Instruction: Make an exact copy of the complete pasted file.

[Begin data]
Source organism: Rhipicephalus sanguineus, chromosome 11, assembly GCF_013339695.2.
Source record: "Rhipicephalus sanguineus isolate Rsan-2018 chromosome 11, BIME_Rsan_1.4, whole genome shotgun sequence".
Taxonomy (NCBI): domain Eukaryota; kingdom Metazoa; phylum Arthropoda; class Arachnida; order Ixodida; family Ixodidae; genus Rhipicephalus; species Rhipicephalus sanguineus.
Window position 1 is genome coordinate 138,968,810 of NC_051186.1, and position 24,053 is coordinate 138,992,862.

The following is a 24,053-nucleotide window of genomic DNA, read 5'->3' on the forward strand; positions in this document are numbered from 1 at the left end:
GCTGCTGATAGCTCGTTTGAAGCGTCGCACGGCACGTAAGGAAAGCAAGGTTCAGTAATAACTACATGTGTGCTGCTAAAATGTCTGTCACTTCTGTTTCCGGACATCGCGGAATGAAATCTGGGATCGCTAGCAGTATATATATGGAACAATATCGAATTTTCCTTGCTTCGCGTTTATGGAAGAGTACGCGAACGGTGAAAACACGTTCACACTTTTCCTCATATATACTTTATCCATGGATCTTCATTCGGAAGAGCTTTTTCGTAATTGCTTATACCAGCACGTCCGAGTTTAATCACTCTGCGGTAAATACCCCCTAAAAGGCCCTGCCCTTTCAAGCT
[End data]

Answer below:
Source organism: Rhipicephalus sanguineus, chromosome 11, assembly GCF_013339695.2.
Source record: "Rhipicephalus sanguineus isolate Rsan-2018 chromosome 11, BIME_Rsan_1.4, whole genome shotgun sequence".
Taxonomy (NCBI): domain Eukaryota; kingdom Metazoa; phylum Arthropoda; class Arachnida; order Ixodida; family Ixodidae; genus Rhipicephalus; species Rhipicephalus sanguineus.
Window position 1 is genome coordinate 138,968,810 of NC_051186.1, and position 24,053 is coordinate 138,992,862.

The following is a 24,053-nucleotide window of genomic DNA, read 5'->3' on the forward strand; positions in this document are numbered from 1 at the left end:
GCTGCTGATAGCTCGTTTGAAGCGTCGCACGGCACGTAAGGAAAGCAAGGTTCAGTAATAACTACATGTGTGCTGCTAAAATGTCTGTCACTTCTGTTTCCGGACATCGCGGAATGAAATCTGGGATCGCTAGCAGTATATATATGGAACAATATCGAATTTTCCTTGCTTCGCGTTTATGGAAGAGTACGCGAACGGTGAAAACACGTTCACACTTTTCCTCATATATACTTTATCCATGGATCTTCATTCGGAAGAGCTTTTTCGTAATTGCTTATACCAGCACGTCCGAGTTTAATCACTCTGCGGTAAATACCCCCTAAAAGGCCCTGCCCTTTCAAGCT